Sunday, November 11

November 11 2018 – Sunday’s Schedule of Events

Sessions take place at Theater-in-the Round at the Seton Hall University Center — 

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Noon – System Overload – Don’t let your Tech rule you

We will take a break from technology, using technology. We will explore how and why our smart tools have such a strong hold over us, and how we can insert mindfulness into our use of digital media. Bring your phone, but you might just be tempted to leave it after

  • Ruth Tsuria earned her Ph.D. from Texas A&M University Department of Communication. Her research investigates the intersection of digital media, religion, and feminism (see below) with a focus on developing theoretical tools to understand online discourse and interrogate the relationship between technology and society.  She has received several awards, such as the “Emerging Scholar” award and the STAR Award, a dissertation writing fellowship from the College of Liberal Arts, Texas A&M University.

1pm | Our Personal Data as Currency

2pm | Magic, Leadership and Transcendence

There are moments in our lives when everything is perfect. You know, when you’re sitting on the beach or at the top of a mountain and time stands still. Or sometimes when you’re in flow, painting, building something, biking on a flat country road in autumn or just perfectly and silently carving your skis down a freshly powdered slope. And then, a moment later, the world comes crashing back in all it’s chaos and cacophany and unpleasantness and confusion. Our minds get gripped by competing thoughts, worries, aspirations and needs. In some ways it’s even more depressing to lose that beautiful moment. But is there a way to hold on to that earlier blissful experience and still show up for life powerfully? We’re going to find out.

  • Juan Rios has experience in both the non-profit and government sectors and is presently the Clinical Director of a multiservice specialty practice and serves as a clinical consultant to community mental health agencies.  His research interests are the following: Clinical phenomenological field narratives and self-reflexivity, Chinese philosophy on modern philanthropy, mindfulness intervention with immigrant and first generation children, and cultural intersection among men and masculinity. He has presented nationally and internationally at various Social Work conferences regarding the above and extremely passionate about this profession and equally as passionate about educating the future leaders of this field on deconstructing oppressive social systems.

3pm | Tarab: Musical Ecstasy and Mystical Practice in Morocco

While the meditative dance of “whirling dervishes” may be the form of Islamic mystical practice most familiar to Western audiences, Sufi music takes on very different forms across the globe. Join us for an exploration of the boundary-crossing sacred music traditions of Morocco, from the distinctive African rhythms and spiritual songs and chants of gnawa, to the Andalusian musical styles and compositions still performed by Muslims and Jews alike.  Many of these mystical songs and the rituals associated with them can be traced back for hundreds of years, yet still the music enjoys widespread popularity among Moroccans from young to old, religious to secular, rural to urban.  We’ll examine these fascinating sacred musical traditions, including the musical rhythms and breath practices associated with “trance,” and discuss the complex role played by this music —and Sufi mysticism more generally —in modern Moroccan society.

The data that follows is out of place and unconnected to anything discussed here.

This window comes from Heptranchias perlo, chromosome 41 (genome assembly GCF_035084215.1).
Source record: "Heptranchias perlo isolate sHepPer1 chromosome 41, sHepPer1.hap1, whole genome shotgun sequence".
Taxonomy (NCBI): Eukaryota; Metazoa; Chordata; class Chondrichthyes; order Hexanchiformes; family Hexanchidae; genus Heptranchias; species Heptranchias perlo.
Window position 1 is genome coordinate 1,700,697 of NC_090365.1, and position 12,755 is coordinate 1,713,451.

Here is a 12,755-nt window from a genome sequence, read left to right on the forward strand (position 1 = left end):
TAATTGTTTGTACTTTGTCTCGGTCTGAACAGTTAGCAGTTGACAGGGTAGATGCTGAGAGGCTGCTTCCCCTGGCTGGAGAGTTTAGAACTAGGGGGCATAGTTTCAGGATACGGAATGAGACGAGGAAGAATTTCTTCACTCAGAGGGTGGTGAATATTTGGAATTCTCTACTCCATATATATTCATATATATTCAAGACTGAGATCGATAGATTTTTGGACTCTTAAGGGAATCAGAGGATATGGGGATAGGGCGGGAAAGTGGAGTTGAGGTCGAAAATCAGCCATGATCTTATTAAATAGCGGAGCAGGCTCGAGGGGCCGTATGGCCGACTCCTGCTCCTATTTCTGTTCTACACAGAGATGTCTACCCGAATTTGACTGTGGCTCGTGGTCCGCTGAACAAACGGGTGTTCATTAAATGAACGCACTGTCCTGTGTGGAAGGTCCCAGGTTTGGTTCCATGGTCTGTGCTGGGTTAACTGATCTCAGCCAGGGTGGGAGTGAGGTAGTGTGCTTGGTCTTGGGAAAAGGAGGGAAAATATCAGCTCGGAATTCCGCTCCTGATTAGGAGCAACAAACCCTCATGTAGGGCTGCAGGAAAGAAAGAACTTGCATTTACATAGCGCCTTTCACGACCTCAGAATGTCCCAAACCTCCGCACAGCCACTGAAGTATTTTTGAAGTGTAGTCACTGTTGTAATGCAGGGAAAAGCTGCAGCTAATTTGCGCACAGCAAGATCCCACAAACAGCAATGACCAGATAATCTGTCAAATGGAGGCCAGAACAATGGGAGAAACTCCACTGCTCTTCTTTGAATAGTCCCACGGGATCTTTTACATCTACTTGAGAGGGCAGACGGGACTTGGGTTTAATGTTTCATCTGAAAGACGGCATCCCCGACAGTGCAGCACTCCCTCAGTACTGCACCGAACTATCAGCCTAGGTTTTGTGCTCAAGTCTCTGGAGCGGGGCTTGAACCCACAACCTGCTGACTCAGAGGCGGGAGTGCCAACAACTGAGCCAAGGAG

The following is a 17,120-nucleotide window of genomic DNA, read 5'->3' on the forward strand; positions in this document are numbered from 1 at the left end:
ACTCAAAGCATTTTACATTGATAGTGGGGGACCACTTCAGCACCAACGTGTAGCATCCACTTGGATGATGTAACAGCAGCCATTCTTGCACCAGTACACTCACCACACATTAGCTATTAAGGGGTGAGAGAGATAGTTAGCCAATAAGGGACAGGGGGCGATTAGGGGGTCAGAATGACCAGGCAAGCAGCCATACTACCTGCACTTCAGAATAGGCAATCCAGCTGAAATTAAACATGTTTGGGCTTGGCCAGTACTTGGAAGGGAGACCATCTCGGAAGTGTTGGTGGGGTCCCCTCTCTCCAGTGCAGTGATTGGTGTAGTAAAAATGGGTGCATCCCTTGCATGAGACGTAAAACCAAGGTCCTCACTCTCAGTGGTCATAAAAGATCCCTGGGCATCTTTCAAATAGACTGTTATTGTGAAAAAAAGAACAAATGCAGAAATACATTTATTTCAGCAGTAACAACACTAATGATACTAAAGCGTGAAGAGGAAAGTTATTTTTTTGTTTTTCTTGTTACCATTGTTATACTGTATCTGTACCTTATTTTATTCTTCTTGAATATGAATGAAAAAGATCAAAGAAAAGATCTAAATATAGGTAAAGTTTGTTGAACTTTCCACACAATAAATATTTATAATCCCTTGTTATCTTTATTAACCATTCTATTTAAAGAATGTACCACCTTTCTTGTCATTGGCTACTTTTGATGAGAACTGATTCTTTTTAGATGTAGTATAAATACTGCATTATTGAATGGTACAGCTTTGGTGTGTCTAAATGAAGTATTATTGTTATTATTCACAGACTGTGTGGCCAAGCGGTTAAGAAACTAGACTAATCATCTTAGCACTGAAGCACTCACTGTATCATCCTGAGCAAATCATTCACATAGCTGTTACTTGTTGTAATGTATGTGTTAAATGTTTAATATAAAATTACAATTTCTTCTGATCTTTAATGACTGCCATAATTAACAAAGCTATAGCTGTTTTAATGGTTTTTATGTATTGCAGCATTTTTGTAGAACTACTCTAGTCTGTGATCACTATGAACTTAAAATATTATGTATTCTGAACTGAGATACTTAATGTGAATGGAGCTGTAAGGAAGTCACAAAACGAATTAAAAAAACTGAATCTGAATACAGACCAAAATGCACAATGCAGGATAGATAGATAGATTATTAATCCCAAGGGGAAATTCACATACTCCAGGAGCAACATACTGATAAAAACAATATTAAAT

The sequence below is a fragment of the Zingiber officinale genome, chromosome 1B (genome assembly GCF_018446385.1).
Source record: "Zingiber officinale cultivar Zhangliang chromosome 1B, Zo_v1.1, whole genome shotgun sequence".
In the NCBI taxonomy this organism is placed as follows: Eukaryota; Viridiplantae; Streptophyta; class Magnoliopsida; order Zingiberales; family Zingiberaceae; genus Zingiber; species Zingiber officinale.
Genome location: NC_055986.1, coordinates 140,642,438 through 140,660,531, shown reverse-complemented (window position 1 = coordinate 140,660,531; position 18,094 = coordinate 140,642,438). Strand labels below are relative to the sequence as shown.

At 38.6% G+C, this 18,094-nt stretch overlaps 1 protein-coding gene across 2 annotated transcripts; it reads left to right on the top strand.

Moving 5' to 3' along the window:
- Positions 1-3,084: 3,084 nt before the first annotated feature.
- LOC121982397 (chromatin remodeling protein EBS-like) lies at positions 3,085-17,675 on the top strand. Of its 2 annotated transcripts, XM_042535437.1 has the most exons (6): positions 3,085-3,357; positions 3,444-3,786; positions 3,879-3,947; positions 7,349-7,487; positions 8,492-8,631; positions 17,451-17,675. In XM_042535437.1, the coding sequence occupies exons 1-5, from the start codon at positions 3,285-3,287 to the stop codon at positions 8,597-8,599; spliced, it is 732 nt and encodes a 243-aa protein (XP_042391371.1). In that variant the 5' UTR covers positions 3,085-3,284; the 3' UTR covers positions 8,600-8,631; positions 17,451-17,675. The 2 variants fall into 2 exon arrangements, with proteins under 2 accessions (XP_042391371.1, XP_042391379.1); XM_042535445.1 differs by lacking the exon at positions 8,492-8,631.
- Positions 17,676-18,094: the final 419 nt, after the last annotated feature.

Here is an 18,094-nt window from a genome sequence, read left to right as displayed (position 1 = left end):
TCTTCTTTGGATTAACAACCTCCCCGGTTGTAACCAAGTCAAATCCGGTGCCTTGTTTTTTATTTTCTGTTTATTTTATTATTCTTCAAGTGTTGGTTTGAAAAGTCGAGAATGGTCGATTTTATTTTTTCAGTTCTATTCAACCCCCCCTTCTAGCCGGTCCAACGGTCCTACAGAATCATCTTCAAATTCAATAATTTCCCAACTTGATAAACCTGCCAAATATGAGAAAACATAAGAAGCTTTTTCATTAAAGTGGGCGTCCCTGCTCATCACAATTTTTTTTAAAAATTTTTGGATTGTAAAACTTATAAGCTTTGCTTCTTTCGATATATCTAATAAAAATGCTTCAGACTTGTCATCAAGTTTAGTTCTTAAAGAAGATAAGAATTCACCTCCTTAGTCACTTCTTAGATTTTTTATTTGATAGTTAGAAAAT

• Lourdes Alvarez

4pm | Privacy vs Censorship vs Technology

An interdisciplinary panel discussion on privacy through the lens of technology with a focus on censorship. China’s censorship is innovative; America’s freedom of speech debates continue to rage on – Technology isn’t always what we hope it is.

  • Andre Preoteasa moderator; Seth Wainer is the Former CIO of Newark, New Jersey’s largest city.  He’ll be presenting the view of policy and how it affects people
    Adrian Acevido is Sargent in the South Orange (NJ) Police.  He’ll be presenting the view of law enforcement’s need to access private information to protect the public.  

5pm | Tools of Hope

Anti-Depressants are limited by physiological focus, but prayer and mindfulness is a suggested mechanism that brings human beings into a unique state of oneness. Dr. Johnson suggests how centering/meditative prayer and similar practices like mindfulness-based cognitive therapy can be useful therapeutic interventions for Depression.

  • Kirk Johnson teaches courses in Bioethics, Global Issues, Philosophy and Religion. His primary areas of specialization are medicine and religion, race and medicine, health disparities and the physician-patient relationship. He is a member of the American Society of Bioethics and Humanities, The New York Academy of Medicine, American Culture Association and the Society of Christian Ethics. He serves as a member of the Atlantic Health Systems Bioethics Committee, former Assistant Director of the Medical Humanities program at Drew University and fellow emeritus of The American Heart Association’s Multicultural Initiatives Leadership Fellowship Program. Dr. Johnson has published articles in the Journal of Religion and Health, Companion to Health Humanities and contributions in numerous books. His recent book “Medical Stigmata: Race, Medicine, and the Pursuit of Theological Liberation” is anticipated in December 2018.

Get your wristband ticket now!